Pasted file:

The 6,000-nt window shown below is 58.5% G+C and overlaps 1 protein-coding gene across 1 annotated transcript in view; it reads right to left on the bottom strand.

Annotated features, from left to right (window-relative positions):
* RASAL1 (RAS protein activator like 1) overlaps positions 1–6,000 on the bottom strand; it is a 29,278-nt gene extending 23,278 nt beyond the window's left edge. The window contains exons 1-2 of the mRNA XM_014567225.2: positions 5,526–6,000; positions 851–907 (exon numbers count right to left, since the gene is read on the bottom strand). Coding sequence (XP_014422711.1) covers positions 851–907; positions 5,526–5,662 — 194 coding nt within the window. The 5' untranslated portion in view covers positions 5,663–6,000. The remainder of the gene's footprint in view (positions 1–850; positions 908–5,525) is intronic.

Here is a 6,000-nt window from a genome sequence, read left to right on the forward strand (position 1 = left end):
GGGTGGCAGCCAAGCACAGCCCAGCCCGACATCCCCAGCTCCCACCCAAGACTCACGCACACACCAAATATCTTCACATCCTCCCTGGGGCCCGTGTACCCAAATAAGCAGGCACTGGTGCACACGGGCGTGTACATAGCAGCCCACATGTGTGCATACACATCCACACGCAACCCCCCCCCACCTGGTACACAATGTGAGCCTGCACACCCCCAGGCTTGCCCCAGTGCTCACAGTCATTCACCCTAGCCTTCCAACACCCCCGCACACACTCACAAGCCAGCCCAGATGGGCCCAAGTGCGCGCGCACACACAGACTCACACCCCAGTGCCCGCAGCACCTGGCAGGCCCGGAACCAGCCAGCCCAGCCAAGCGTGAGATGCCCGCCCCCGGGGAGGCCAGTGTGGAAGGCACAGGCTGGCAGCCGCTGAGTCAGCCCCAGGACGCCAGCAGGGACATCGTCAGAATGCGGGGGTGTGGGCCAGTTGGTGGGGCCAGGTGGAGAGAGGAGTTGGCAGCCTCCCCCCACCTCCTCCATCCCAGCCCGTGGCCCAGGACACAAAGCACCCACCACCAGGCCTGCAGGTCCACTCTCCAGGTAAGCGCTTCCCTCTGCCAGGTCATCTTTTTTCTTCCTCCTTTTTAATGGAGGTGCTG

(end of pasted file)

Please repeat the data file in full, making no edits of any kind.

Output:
The 6,000-nt window shown below is 58.5% G+C and overlaps 1 protein-coding gene across 1 annotated transcript in view; it reads right to left on the bottom strand.

Annotated features, from left to right (window-relative positions):
* RASAL1 (RAS protein activator like 1) overlaps positions 1–6,000 on the bottom strand; it is a 29,278-nt gene extending 23,278 nt beyond the window's left edge. The window contains exons 1-2 of the mRNA XM_014567225.2: positions 5,526–6,000; positions 851–907 (exon numbers count right to left, since the gene is read on the bottom strand). Coding sequence (XP_014422711.1) covers positions 851–907; positions 5,526–5,662 — 194 coding nt within the window. The 5' untranslated portion in view covers positions 5,663–6,000. The remainder of the gene's footprint in view (positions 1–850; positions 908–5,525) is intronic.

Here is a 6,000-nt window from a genome sequence, read left to right on the forward strand (position 1 = left end):
GGGTGGCAGCCAAGCACAGCCCAGCCCGACATCCCCAGCTCCCACCCAAGACTCACGCACACACCAAATATCTTCACATCCTCCCTGGGGCCCGTGTACCCAAATAAGCAGGCACTGGTGCACACGGGCGTGTACATAGCAGCCCACATGTGTGCATACACATCCACACGCAACCCCCCCCCACCTGGTACACAATGTGAGCCTGCACACCCCCAGGCTTGCCCCAGTGCTCACAGTCATTCACCCTAGCCTTCCAACACCCCCGCACACACTCACAAGCCAGCCCAGATGGGCCCAAGTGCGCGCGCACACACAGACTCACACCCCAGTGCCCGCAGCACCTGGCAGGCCCGGAACCAGCCAGCCCAGCCAAGCGTGAGATGCCCGCCCCCGGGGAGGCCAGTGTGGAAGGCACAGGCTGGCAGCCGCTGAGTCAGCCCCAGGACGCCAGCAGGGACATCGTCAGAATGCGGGGGTGTGGGCCAGTTGGTGGGGCCAGGTGGAGAGAGGAGTTGGCAGCCTCCCCCCACCTCCTCCATCCCAGCCCGTGGCCCAGGACACAAAGCACCCACCACCAGGCCTGCAGGTCCACTCTCCAGGTAAGCGCTTCCCTCTGCCAGGTCATCTTTTTTCTTCCTCCTTTTTAATGGAGGTGCTG